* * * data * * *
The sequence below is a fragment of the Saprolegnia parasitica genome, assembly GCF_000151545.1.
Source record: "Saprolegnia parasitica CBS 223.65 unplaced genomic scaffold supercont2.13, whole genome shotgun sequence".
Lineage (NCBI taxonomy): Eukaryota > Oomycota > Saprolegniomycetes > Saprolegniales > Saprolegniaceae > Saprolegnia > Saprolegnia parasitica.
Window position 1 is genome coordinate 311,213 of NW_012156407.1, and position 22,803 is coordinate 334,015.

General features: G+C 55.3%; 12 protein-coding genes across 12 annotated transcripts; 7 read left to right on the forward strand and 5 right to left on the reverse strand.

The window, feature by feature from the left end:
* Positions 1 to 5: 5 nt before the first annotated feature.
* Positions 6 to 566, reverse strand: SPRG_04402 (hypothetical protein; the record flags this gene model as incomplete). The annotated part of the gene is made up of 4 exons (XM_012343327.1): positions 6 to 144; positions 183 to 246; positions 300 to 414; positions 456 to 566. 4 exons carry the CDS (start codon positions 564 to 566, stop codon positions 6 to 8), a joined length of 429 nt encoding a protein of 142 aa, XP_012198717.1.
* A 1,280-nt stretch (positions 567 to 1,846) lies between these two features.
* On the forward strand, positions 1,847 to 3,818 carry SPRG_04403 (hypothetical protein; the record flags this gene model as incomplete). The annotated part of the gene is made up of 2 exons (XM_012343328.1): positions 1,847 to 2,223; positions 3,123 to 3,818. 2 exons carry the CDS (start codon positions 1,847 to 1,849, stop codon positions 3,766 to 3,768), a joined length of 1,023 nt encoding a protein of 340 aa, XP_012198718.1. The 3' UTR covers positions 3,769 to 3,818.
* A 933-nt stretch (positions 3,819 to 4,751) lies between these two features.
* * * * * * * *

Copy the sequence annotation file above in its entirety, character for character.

The sequence below is a fragment of the Saprolegnia parasitica genome, assembly GCF_000151545.1.
Source record: "Saprolegnia parasitica CBS 223.65 unplaced genomic scaffold supercont2.13, whole genome shotgun sequence".
Lineage (NCBI taxonomy): Eukaryota > Oomycota > Saprolegniomycetes > Saprolegniales > Saprolegniaceae > Saprolegnia > Saprolegnia parasitica.
Window position 1 is genome coordinate 311,213 of NW_012156407.1, and position 22,803 is coordinate 334,015.

General features: G+C 55.3%; 12 protein-coding genes across 12 annotated transcripts; 7 read left to right on the forward strand and 5 right to left on the reverse strand.

The window, feature by feature from the left end:
* Positions 1 to 5: 5 nt before the first annotated feature.
* Positions 6 to 566, reverse strand: SPRG_04402 (hypothetical protein; the record flags this gene model as incomplete). The annotated part of the gene is made up of 4 exons (XM_012343327.1): positions 6 to 144; positions 183 to 246; positions 300 to 414; positions 456 to 566. 4 exons carry the CDS (start codon positions 564 to 566, stop codon positions 6 to 8), a joined length of 429 nt encoding a protein of 142 aa, XP_012198717.1.
* A 1,280-nt stretch (positions 567 to 1,846) lies between these two features.
* On the forward strand, positions 1,847 to 3,818 carry SPRG_04403 (hypothetical protein; the record flags this gene model as incomplete). The annotated part of the gene is made up of 2 exons (XM_012343328.1): positions 1,847 to 2,223; positions 3,123 to 3,818. 2 exons carry the CDS (start codon positions 1,847 to 1,849, stop codon positions 3,766 to 3,768), a joined length of 1,023 nt encoding a protein of 340 aa, XP_012198718.1. The 3' UTR covers positions 3,769 to 3,818.
* A 933-nt stretch (positions 3,819 to 4,751) lies between these two features.